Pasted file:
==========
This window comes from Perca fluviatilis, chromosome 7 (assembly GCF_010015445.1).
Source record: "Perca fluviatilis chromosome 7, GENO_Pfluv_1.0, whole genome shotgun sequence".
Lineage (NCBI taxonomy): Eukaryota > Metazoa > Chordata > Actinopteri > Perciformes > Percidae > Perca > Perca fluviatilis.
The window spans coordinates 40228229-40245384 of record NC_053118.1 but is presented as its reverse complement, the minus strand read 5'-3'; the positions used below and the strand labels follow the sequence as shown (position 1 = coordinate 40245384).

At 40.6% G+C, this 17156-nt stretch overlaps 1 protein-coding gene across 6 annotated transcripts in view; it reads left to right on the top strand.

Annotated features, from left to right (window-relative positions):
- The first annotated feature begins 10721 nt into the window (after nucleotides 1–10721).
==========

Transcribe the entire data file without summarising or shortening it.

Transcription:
This window comes from Perca fluviatilis, chromosome 7 (assembly GCF_010015445.1).
Source record: "Perca fluviatilis chromosome 7, GENO_Pfluv_1.0, whole genome shotgun sequence".
Lineage (NCBI taxonomy): Eukaryota > Metazoa > Chordata > Actinopteri > Perciformes > Percidae > Perca > Perca fluviatilis.
The window spans coordinates 40228229-40245384 of record NC_053118.1 but is presented as its reverse complement, the minus strand read 5'-3'; the positions used below and the strand labels follow the sequence as shown (position 1 = coordinate 40245384).

At 40.6% G+C, this 17156-nt stretch overlaps 1 protein-coding gene across 6 annotated transcripts in view; it reads left to right on the top strand.

Annotated features, from left to right (window-relative positions):
- The first annotated feature begins 10721 nt into the window (after nucleotides 1–10721).